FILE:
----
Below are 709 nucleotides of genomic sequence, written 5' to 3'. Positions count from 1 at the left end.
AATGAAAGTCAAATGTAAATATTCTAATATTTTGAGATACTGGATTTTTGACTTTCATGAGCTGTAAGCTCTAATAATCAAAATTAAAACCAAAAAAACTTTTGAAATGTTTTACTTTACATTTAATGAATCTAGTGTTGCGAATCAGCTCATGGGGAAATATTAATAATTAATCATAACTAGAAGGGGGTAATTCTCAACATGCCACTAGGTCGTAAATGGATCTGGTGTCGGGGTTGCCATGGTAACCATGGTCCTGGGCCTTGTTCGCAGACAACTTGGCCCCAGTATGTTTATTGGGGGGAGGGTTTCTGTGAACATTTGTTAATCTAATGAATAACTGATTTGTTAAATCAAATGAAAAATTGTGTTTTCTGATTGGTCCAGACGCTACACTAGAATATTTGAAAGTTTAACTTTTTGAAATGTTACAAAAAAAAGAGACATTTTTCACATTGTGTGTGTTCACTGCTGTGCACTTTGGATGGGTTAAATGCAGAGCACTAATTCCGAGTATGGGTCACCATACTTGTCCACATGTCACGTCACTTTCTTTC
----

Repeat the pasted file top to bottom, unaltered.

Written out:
Below are 709 nucleotides of genomic sequence, written 5' to 3'. Positions count from 1 at the left end.
AATGAAAGTCAAATGTAAATATTCTAATATTTTGAGATACTGGATTTTTGACTTTCATGAGCTGTAAGCTCTAATAATCAAAATTAAAACCAAAAAAACTTTTGAAATGTTTTACTTTACATTTAATGAATCTAGTGTTGCGAATCAGCTCATGGGGAAATATTAATAATTAATCATAACTAGAAGGGGGTAATTCTCAACATGCCACTAGGTCGTAAATGGATCTGGTGTCGGGGTTGCCATGGTAACCATGGTCCTGGGCCTTGTTCGCAGACAACTTGGCCCCAGTATGTTTATTGGGGGGAGGGTTTCTGTGAACATTTGTTAATCTAATGAATAACTGATTTGTTAAATCAAATGAAAAATTGTGTTTTCTGATTGGTCCAGACGCTACACTAGAATATTTGAAAGTTTAACTTTTTGAAATGTTACAAAAAAAAGAGACATTTTTCACATTGTGTGTGTTCACTGCTGTGCACTTTGGATGGGTTAAATGCAGAGCACTAATTCCGAGTATGGGTCACCATACTTGTCCACATGTCACGTCACTTTCTTTC